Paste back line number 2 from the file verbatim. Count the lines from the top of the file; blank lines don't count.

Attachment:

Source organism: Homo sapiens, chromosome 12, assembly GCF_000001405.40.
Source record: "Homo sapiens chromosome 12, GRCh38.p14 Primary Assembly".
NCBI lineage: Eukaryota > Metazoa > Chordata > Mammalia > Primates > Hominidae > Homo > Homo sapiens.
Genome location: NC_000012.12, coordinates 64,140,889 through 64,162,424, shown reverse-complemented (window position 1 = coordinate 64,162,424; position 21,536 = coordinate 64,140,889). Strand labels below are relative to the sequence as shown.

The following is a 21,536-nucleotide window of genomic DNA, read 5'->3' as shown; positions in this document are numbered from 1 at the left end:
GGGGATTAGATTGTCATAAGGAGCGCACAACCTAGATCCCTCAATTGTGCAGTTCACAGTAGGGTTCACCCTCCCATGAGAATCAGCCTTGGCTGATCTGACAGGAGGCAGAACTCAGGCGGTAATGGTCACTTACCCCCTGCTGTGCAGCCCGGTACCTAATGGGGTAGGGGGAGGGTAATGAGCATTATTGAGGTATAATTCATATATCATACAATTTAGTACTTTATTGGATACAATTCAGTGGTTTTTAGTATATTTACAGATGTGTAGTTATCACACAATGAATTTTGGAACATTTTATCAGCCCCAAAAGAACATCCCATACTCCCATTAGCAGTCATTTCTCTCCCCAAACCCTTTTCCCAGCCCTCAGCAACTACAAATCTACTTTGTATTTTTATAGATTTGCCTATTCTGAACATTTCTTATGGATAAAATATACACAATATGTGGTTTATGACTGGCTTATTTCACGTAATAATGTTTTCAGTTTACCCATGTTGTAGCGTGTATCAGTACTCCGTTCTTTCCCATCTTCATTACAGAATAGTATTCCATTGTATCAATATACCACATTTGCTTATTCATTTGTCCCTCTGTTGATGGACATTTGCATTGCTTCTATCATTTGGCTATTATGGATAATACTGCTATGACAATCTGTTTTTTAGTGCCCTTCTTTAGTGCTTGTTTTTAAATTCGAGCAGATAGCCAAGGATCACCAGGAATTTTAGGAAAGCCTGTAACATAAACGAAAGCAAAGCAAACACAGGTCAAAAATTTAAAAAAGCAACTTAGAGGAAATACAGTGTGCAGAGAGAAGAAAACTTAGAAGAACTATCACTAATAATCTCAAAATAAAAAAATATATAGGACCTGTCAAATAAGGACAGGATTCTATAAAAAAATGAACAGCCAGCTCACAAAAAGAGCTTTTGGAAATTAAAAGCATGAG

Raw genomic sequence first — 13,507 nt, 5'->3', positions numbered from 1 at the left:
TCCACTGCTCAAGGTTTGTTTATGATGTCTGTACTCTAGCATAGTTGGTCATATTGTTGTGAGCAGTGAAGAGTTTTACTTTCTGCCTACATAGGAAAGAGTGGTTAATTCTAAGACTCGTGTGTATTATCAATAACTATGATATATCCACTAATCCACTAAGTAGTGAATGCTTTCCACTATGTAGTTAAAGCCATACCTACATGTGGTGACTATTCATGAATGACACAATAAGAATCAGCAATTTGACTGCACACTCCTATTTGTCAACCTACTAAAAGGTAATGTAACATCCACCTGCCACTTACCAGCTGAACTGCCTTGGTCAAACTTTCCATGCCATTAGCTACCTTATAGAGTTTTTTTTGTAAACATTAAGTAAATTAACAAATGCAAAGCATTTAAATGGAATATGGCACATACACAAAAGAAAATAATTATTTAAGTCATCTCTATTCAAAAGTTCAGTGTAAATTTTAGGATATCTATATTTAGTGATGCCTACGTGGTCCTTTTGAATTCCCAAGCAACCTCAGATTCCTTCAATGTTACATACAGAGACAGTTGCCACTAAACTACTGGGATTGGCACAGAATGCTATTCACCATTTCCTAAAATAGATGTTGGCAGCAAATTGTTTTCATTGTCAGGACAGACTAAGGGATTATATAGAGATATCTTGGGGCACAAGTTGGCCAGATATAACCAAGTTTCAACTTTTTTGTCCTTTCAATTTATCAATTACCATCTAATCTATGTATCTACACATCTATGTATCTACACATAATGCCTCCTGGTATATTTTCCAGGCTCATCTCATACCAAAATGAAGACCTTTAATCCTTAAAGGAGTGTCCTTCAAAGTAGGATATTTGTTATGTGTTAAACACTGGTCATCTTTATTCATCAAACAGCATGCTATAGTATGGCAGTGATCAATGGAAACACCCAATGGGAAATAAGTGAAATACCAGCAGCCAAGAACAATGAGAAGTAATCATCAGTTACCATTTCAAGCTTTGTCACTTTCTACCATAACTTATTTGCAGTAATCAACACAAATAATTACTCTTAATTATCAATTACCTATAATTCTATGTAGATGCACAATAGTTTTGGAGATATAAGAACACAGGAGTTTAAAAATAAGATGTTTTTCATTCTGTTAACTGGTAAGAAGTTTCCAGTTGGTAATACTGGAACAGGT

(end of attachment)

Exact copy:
Source record: "Homo sapiens chromosome 12, GRCh38.p14 Primary Assembly".